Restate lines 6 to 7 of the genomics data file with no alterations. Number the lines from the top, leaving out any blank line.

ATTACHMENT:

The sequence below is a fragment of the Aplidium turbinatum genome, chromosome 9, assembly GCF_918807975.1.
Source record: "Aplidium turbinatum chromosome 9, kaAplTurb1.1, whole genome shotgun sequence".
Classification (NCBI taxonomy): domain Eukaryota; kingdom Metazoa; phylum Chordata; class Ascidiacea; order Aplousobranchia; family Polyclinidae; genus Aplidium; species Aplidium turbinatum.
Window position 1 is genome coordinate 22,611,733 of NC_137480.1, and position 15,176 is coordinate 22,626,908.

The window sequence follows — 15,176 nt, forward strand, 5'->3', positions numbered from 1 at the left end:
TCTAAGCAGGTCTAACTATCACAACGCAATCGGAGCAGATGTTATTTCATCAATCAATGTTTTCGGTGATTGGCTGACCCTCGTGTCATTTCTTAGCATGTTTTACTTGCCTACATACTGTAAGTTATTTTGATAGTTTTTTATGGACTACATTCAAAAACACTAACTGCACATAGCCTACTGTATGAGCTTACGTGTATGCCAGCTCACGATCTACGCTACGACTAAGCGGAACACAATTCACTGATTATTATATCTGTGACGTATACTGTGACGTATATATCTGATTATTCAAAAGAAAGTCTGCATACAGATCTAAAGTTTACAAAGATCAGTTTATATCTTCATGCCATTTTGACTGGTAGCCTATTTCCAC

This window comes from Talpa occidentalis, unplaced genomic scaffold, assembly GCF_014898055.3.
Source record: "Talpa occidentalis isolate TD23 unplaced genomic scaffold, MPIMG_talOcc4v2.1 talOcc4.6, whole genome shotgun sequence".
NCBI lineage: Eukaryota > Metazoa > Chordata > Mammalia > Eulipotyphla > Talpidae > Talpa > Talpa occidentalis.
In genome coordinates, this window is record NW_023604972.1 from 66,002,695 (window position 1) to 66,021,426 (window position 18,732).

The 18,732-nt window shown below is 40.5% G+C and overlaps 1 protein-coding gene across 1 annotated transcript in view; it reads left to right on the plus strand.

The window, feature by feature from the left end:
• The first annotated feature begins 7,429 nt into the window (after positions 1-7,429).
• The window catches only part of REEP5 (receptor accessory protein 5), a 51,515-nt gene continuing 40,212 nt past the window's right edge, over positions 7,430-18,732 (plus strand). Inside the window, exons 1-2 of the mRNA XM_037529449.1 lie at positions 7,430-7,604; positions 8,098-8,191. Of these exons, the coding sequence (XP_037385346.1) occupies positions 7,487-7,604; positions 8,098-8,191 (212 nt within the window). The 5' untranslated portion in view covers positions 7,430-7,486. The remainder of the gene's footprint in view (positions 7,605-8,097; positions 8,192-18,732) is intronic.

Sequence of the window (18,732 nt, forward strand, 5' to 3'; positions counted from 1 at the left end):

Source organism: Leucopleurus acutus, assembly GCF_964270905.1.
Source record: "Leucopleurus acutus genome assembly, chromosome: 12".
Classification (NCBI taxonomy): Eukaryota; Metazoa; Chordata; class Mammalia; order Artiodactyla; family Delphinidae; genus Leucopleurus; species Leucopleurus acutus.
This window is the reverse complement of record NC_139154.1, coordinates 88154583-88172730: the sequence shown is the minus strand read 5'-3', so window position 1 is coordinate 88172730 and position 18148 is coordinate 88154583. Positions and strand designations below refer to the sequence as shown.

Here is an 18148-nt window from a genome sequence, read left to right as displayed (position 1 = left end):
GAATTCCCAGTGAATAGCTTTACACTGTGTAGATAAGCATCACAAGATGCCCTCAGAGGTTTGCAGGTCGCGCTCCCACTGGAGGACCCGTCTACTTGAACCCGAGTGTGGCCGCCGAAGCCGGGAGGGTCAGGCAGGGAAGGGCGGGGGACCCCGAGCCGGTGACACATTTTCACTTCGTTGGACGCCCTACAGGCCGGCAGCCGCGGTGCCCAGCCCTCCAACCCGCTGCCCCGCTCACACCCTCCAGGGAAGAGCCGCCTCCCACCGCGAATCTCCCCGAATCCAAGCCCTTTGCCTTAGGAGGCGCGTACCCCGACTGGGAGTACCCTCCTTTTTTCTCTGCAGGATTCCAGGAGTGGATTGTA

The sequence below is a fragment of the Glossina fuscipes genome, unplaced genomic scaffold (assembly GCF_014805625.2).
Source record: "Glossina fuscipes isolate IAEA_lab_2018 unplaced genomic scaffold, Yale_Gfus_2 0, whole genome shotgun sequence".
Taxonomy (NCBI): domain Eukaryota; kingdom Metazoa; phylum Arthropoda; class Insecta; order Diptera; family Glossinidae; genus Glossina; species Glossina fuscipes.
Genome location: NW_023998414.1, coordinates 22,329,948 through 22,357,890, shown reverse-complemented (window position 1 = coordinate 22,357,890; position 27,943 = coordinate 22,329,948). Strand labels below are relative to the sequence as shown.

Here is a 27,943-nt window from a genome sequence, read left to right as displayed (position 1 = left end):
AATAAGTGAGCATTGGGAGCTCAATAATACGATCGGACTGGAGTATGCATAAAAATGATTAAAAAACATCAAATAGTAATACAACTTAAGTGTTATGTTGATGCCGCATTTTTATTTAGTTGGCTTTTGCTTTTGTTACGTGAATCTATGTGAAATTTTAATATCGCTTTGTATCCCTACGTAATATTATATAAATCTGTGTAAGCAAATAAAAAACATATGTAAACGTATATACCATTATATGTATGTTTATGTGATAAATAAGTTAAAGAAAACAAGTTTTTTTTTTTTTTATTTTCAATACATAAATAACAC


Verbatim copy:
TCTAAGCAGGTCTAACTATCACAACGCAATCGGAGCAGATGTTATTTCATCAATCAATGTTTTCGGTGATTGGCTGACCCTCGTGTCATTTCTTAGCATGTTTTACTTGCCTACATACTGTAAGTTATTTTGATAGTTTTTTATGGACTACATTCAAAAACACTAACTGCACATAGCCTACTGTATGAGCTTACGTGTATGCCAGCTCACGATCTACGCTACGACTAAGCGGAACACAATTCACTGATTATTATATCTGTGACGTATACTGTGACGTATATATCTGATTATTCAAAAGAAAGTCTGCATACAGATCTAAAGTTTACAAAGATCAGTTTATATCTTCATGCCATTTTGACTGGTAGCCTATTTCCAC

This window comes from Talpa occidentalis, unplaced genomic scaffold, assembly GCF_014898055.3.